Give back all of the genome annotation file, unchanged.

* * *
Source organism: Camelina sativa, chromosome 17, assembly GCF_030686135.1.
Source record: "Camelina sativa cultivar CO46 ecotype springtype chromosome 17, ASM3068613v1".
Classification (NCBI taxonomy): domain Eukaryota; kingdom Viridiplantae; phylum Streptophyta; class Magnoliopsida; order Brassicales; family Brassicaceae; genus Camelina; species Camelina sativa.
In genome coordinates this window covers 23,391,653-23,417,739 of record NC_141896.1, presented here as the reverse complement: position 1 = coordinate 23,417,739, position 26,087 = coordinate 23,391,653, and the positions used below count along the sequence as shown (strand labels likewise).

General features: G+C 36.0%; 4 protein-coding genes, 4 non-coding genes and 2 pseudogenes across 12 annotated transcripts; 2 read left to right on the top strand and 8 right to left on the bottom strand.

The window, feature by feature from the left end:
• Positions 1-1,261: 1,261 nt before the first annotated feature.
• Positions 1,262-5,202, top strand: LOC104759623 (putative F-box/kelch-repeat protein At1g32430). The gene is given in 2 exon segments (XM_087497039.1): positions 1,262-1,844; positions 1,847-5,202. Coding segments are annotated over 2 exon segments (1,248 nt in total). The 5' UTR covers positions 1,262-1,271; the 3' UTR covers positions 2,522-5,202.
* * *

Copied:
Source organism: Camelina sativa, chromosome 17, assembly GCF_030686135.1.
Source record: "Camelina sativa cultivar CO46 ecotype springtype chromosome 17, ASM3068613v1".
Classification (NCBI taxonomy): domain Eukaryota; kingdom Viridiplantae; phylum Streptophyta; class Magnoliopsida; order Brassicales; family Brassicaceae; genus Camelina; species Camelina sativa.
In genome coordinates this window covers 23,391,653-23,417,739 of record NC_141896.1, presented here as the reverse complement: position 1 = coordinate 23,417,739, position 26,087 = coordinate 23,391,653, and the positions used below count along the sequence as shown (strand labels likewise).

General features: G+C 36.0%; 4 protein-coding genes, 4 non-coding genes and 2 pseudogenes across 12 annotated transcripts; 2 read left to right on the top strand and 8 right to left on the bottom strand.

The window, feature by feature from the left end:
• Positions 1-1,261: 1,261 nt before the first annotated feature.
• Positions 1,262-5,202, top strand: LOC104759623 (putative F-box/kelch-repeat protein At1g32430). The gene is given in 2 exon segments (XM_087497039.1): positions 1,262-1,844; positions 1,847-5,202. Coding segments are annotated over 2 exon segments (1,248 nt in total). The 5' UTR covers positions 1,262-1,271; the 3' UTR covers positions 2,522-5,202.